“If you lower business taxes you will stimulate the economy, I think there’s bipartisan agreement on that,” the economist says. “But hardly anybody buys the idea that you can actually lower the corporate tax to 15 percent, and it will so stimulate the economy that you more than make up the revenue. It would be lovely if that were true, but there isn’t any evidence for it.”
Critics of Trump’s steep tax cuts argue it would be a giveaway to corporations and the rich.
In Sweden, they lowered corporate taxes, but boosted other taxes on businesses to make up for that. Here in the US, congressional Republicans are now talking about adding taxes on imports, while exempting taxes on exports. Throw in a few other tricks, and Hines says the Republican House plan could make the US the greatest tax haven on Earth.
“Under the House plan, every company really in the world would want to report that they earned their income in the United States. You might have Cayman Island companies trying to report that they earned money in the United States.”
Or ... Hines and many other economists also warn the Republican tax overhaul could violate international trade rules, spark a trade war costing US exporters hundreds of billions in sales, increase the costs of items on store shelves and increase the deficit.
So, could the Republican plan work?
Yes, "in theory," says Michelle Hanlon, a professor of accounting at MIT’s Sloan School of Management. She knows how House Republicans came to this point. A picture of her standing beside Paul Ryan hangs in her office: “He was the chair of the Ways and Means Committee and I was on the tax staff of the Ways and Means Committee.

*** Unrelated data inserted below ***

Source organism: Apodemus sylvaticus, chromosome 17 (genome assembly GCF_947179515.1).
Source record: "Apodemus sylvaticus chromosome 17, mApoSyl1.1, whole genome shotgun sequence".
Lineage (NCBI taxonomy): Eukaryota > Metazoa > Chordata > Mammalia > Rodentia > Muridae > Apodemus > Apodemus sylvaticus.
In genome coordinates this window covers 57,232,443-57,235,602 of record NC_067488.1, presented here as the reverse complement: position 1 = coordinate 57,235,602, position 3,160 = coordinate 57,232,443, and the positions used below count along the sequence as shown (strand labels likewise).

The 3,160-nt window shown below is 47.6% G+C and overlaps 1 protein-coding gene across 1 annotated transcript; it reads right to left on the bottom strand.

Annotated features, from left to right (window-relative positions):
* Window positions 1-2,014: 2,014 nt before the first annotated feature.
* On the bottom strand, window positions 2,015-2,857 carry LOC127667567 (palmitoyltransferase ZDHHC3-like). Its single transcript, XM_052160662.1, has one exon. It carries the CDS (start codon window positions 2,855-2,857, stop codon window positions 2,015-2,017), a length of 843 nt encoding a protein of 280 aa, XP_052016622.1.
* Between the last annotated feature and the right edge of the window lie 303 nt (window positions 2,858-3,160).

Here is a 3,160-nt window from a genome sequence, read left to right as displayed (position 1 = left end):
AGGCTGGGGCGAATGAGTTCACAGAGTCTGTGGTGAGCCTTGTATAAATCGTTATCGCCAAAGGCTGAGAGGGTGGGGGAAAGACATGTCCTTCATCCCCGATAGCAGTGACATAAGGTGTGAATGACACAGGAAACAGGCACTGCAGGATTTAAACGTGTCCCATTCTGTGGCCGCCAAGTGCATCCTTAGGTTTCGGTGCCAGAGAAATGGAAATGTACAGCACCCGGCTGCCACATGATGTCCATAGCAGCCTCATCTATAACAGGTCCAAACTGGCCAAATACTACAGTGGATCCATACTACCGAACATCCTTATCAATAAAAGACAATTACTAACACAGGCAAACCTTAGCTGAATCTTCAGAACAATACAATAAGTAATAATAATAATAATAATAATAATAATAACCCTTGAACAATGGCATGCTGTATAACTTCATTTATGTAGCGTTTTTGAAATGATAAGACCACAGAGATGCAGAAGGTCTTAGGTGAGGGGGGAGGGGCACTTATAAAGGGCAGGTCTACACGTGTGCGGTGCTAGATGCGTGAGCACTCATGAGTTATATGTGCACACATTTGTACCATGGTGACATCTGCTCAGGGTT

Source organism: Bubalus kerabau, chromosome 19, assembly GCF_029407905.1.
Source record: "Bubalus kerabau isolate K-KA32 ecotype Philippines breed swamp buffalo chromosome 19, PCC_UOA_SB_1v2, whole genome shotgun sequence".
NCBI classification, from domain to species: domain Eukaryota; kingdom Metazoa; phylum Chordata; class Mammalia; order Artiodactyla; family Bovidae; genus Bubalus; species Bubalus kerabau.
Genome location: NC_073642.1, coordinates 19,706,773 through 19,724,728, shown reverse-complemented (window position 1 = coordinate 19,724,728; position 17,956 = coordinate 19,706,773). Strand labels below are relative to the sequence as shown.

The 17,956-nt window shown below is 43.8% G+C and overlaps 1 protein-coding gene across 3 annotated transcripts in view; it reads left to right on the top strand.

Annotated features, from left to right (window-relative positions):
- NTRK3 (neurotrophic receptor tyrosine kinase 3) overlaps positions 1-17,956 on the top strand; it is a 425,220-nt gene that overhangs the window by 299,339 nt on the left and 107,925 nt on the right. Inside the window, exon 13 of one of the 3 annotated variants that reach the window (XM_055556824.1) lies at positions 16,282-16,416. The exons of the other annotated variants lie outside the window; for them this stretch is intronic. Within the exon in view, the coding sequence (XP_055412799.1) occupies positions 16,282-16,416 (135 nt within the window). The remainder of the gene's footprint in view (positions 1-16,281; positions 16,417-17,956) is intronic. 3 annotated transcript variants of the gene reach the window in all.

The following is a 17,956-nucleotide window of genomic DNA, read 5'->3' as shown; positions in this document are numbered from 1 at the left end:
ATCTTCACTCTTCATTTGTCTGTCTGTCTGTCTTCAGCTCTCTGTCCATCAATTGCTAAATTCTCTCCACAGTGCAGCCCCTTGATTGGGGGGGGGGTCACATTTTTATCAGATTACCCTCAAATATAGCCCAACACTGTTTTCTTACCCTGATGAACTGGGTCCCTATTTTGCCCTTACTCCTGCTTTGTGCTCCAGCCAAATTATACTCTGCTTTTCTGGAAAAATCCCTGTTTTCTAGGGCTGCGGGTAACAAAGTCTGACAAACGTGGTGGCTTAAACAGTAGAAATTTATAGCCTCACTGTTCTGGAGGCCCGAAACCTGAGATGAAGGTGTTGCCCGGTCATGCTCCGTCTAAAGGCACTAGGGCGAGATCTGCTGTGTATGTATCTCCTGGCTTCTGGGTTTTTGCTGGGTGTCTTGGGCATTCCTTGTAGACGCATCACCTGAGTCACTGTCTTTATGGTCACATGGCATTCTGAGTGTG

Hanlon says the House corporate tax overhaul could work, and work well, but in practice, “nobody knows because nothing like the blueprint, which is a destination-based cash flow tax, has ever been put in place anywhere on Earth.”
I could try and explain what she means, but trust me, you probably don’t want to hear it. Again, this is what you need to know about the Republican plan: “In theory, it’s very appealing, but in practice, there’s a lot of uncertainty,” says Hanlon.
And understand this too: “If we don’t do anything, what we know from the evidence based on the current system is that the current system does not attract jobs to the US," she says. "And that needs to be fixed."
Now, going beyond the sound bites we're sure to hear from politicians and actually hammering out an agreement on how to fix the tax system, that’s the fun part — figuring out how to structure small businesses that are currently listed as pass-through entities and addressing special rules for subchapter S or LLC companies — or the part you really, really don’t want to hear.
And about that UAE 55 percent tax rate thing … “The UAE is generally considered to be a low-tax location,” says Hines. “Though they are sometimes coded as a high-tax place. It's complicated.”
The UAE authorizes each emirate to impose up to a 55 percent tax.
“Here's the thing: They don't impose those taxes, except on oil companies. Most businesses in the UAE pay no corporate tax at all,” says Hines. “The bottom line is that for non-oil companies, the UAE is a tax haven.”
So if you agree with Hines' argument, the US wins the title as the nation with the highest statutory corporate tax rate on Earth.